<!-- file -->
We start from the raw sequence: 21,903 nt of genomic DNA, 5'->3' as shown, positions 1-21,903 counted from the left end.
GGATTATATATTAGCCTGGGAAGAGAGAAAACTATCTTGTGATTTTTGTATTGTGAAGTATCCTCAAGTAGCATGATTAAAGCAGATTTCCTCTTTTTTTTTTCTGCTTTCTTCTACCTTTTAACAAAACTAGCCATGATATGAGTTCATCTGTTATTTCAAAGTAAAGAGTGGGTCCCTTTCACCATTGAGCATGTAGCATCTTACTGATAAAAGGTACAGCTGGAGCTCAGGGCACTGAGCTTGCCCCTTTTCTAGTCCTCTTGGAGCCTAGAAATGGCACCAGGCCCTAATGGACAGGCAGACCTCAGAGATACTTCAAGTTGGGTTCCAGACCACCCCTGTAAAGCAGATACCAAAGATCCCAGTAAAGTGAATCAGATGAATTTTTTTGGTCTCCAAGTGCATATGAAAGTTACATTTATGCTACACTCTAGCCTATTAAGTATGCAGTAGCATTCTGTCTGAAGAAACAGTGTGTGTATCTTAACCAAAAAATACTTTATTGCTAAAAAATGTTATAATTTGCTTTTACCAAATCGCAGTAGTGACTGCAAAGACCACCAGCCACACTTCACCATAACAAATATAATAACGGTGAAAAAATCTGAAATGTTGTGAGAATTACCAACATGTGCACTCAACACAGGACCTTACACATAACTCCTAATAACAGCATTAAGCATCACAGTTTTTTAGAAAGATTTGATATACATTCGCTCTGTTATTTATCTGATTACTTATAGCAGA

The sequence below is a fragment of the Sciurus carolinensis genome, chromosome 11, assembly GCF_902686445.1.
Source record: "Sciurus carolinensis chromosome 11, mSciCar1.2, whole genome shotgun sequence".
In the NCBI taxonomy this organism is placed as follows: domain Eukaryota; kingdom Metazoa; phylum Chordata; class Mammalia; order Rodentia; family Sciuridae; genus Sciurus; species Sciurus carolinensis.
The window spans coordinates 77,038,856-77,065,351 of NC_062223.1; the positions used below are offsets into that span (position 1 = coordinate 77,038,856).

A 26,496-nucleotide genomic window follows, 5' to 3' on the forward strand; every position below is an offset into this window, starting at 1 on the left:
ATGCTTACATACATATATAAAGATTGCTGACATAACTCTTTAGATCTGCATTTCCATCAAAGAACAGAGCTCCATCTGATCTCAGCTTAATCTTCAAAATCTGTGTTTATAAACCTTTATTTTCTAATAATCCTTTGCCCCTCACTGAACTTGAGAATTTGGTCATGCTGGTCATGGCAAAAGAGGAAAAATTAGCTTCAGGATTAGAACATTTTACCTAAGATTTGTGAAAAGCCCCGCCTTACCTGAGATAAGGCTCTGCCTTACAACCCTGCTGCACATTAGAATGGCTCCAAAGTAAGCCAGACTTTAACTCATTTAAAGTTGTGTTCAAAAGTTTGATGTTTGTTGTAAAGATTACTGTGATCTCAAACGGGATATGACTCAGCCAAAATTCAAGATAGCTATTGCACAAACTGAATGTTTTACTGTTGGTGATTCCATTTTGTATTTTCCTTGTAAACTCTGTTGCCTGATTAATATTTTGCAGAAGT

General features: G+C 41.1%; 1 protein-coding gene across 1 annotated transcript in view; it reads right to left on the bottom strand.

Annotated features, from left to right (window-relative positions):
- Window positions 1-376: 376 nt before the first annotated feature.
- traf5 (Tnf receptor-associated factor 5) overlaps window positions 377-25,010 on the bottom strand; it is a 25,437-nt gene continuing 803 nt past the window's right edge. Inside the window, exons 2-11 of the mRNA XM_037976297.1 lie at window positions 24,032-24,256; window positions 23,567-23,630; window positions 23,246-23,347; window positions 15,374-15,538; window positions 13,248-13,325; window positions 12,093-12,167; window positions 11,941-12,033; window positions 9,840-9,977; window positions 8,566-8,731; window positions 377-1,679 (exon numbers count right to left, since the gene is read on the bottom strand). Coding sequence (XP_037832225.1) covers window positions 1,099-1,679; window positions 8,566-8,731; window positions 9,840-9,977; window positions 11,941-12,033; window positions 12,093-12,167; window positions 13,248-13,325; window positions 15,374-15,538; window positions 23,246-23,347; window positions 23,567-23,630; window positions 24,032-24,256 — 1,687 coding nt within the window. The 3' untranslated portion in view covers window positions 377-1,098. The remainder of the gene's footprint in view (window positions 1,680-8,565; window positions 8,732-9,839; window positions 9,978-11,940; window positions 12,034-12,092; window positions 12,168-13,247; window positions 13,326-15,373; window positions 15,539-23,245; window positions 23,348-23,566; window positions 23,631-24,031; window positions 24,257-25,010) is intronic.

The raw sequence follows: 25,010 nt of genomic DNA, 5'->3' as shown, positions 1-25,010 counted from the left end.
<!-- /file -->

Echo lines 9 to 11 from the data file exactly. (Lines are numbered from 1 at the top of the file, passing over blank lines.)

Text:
General features: G+C 41.1%; 1 protein-coding gene across 1 annotated transcript in view; it reads right to left on the bottom strand.

Annotated features, from left to right (window-relative positions):
- Window positions 1-376: 376 nt before the first annotated feature.